• Planting date is well-known to effect on corn productivity and growth, and thus, we should make adjust rates when planting dates range considerably. Corn planted early is generally more productive because critical reproductive stages occur when temperatures are cooler and generally more favorable. Also, early planted corn generally attains less leaf area and plant height, compared to later planting, because cooler temperatures limit growth. Both these factors enhance corn response to higher planting rate. Conversely, late planted corn produces taller, leafier plants, which are exposed to higher summer temperatures and stress, limiting yield potential. Thus, planting rate can be trimmed as we progress into late-April and May.

    Late planted corn usually attains more height, so you don’t need as many plants to realize potential.

In order to realize optimal yield potential, corn plants need to successfully achieve a good stand, which can present considerable challenges in our environment. Emergence disparity, poor seed spacing, soil compaction and other issues can all reduce corn yield potential as much as seedling mortality, and definitely limit crop productivity. Although we had more than our share of environmental issues last year, we have some management options that can improve our outcome. The most prominent factor challenging southern corn growers is abundant rainfall and accompanying soil moisture during the planting season.

Best management practices for improving corn stand establishment include:

  • A moderate 1 ½ to 2 inch planting depth will increase your likelihood of achieving a good stand. Deep planting will delay emergence and expose seeds to cooler and wetter soils, which will impede seedling growth and lead to more stand problems in our environment, including emergence variability. Corn seed should be planted at least 1 ½ inches deep to enable proper root development, but deeper planting is not needed unless soils are exceptionally dry and you need to reach moisture, which is rarely necessary in this region. Thus, keep planting depth moderate, particularly when soil moisture is moist, and on heavy-textured clay soils. Where bird depredation is likely, use a repellent to deter damage, while retaining benefits associated with moderate planting depth.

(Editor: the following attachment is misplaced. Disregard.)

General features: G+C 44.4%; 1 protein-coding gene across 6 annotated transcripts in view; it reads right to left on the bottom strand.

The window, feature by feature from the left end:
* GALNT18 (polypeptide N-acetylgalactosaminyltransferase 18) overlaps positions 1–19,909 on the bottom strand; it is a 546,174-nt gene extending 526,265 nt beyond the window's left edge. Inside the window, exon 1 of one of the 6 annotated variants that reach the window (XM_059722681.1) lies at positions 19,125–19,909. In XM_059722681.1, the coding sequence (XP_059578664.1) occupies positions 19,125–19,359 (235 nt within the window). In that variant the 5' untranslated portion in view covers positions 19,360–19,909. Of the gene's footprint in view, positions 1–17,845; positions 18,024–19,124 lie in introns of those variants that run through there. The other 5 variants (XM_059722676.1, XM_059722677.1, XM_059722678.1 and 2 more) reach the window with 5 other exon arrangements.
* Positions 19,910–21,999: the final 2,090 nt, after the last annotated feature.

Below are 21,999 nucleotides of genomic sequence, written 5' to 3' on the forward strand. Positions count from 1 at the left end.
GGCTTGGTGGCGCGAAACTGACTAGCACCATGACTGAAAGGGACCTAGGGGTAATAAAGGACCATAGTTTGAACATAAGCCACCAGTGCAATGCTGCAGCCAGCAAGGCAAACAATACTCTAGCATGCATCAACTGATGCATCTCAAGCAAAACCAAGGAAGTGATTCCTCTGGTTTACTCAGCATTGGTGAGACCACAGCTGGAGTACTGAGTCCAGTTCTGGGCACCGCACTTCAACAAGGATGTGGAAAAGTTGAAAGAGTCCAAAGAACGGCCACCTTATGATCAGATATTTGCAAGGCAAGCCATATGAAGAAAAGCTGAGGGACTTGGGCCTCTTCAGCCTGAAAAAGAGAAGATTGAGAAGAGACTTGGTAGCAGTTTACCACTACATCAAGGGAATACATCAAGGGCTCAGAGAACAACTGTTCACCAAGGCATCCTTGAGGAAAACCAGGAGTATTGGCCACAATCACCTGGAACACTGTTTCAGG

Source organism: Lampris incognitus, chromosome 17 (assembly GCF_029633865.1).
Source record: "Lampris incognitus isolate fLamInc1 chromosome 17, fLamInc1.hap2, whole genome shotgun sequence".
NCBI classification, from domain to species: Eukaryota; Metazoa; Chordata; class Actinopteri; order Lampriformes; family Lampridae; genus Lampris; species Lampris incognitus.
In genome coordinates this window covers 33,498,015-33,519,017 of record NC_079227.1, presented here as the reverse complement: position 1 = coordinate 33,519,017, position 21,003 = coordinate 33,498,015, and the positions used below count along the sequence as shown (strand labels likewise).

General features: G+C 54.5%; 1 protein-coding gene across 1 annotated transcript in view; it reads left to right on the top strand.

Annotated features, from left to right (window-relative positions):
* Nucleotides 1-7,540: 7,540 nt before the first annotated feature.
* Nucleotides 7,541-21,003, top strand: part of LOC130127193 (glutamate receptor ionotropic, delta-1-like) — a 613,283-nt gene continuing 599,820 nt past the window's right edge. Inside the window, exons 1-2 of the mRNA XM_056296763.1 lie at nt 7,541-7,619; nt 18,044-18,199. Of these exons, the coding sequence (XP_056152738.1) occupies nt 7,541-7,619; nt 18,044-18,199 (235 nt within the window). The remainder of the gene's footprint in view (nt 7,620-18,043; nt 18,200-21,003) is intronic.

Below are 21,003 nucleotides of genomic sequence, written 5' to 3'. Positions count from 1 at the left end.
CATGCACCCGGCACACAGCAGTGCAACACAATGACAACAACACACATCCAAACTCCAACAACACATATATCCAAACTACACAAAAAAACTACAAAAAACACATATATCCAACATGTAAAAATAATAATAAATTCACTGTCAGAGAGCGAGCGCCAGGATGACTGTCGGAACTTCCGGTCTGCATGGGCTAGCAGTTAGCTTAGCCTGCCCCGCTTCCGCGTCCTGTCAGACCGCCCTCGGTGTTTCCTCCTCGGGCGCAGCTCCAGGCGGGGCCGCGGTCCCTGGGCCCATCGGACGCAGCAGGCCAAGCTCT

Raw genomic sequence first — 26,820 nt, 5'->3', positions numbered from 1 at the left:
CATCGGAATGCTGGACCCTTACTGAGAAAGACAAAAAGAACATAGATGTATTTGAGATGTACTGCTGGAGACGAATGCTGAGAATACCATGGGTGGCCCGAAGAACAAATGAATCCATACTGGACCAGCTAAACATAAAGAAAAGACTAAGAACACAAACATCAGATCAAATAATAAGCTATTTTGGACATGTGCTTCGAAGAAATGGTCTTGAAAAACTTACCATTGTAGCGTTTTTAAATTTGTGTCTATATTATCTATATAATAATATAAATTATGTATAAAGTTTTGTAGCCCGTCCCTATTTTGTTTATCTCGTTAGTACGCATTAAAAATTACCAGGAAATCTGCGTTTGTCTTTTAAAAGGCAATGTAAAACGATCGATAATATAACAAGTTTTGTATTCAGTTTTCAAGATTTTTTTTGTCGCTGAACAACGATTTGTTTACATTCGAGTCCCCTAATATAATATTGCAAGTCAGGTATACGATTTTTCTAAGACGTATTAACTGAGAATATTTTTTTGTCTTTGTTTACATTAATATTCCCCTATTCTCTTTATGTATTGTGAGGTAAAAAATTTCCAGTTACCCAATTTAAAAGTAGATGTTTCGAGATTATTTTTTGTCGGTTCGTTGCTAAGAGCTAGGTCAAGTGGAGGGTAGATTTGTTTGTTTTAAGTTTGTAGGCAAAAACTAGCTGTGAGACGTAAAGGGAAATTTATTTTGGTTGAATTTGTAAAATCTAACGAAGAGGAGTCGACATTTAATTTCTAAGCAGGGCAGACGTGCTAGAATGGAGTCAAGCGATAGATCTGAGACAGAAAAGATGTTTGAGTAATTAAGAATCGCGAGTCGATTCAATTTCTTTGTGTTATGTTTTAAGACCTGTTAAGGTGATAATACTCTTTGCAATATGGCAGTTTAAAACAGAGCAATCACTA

• Raised beds are a great method to help relieve seedlings from saturated soils and improve corn stand establishment. Therefore, don’t knock down your beds any further than necessary to facilitate planting. Harrowing off several inches of bed height diminishes their effectiveness, while presenting a cooler environment for your seedlings. This is a no-win scenario.

    Raised beds can dramatically improve corn seedling emergence rate and uniformity.

  • Avoid planting or any field operations while soils are marginally wet, as much as possible. Your goal associated with planting is to optimize precision and achieve uniform, vigorous stands. Planting wet soils will likely inhibit planter performance, but more importantly create persistent issues that hinder stands and limit plant development. Tire traffic from tractors and equipment produce soil compaction that inhibits root and plant growth. Seed furrow compaction can inhibit moisture imbibition by the seed as well as severely restrict root growth. You simply have to be patient enough to minimize these problems.
  • Moderating planter ground speed should enhance stand uniformity and corn yields. Top producers such as world record corn producer David Hula state, “Even spacing and emergence are critical to high corn yields.” Although new technology and after-market equipment may improve seed metering performance, higher speed creates more problems. Increasing speed increases inertia causing seeds to roll and/or bounce more during planting, leading to poorer seed spacing and variable seeding depth. Achieving a picket fence stand is no simple task, so do your part by slowing down.


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Erick Larson, State Extension Specialist - Grain Crops
By Erick Larson, State Extension Specialist - Grain Crops March 25, 2020 10:57 Updated